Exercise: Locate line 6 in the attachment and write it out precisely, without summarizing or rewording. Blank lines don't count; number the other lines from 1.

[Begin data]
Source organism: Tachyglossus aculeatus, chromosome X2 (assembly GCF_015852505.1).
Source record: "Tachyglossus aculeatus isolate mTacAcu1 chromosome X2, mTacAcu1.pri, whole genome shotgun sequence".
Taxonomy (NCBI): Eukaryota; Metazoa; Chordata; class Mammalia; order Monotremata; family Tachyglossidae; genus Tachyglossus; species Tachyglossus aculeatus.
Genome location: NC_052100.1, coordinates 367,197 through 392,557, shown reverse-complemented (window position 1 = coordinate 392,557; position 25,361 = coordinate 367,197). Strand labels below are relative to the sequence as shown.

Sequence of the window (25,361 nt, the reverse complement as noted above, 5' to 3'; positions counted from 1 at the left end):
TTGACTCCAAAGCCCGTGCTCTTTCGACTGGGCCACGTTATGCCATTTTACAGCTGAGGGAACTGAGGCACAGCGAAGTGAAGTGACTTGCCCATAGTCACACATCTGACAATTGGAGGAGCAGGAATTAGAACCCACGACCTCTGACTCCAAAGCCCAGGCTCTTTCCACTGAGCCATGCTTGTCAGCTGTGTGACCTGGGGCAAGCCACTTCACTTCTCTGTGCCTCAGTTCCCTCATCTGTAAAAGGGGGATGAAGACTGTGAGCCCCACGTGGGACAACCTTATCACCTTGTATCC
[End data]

TTGACTCCAAAGCCCGTGCTCTTTCGACTGGGCCACGTTATGCCATTTTACAGCTGAGGGAACTGAGGCACAGCGAAGTGAAGTGACTTGCCCATAGTCACACATCTGACAATTGGAGGAGCAGGAATTAGAACCCACGACCTCTGACTCCAAAGCCCAGGCTCTTTCCACTGAGCCATGCTTGTCAGCTGTGTGACCTGGGGCAAGCCACTTCACTTCTCTGTGCCTCAGTTCCCTCATCTGTAAAAGGGGGATGAAGACTGTGAGCCCCACGTGGGACAACCTTATCACCTTGTATCC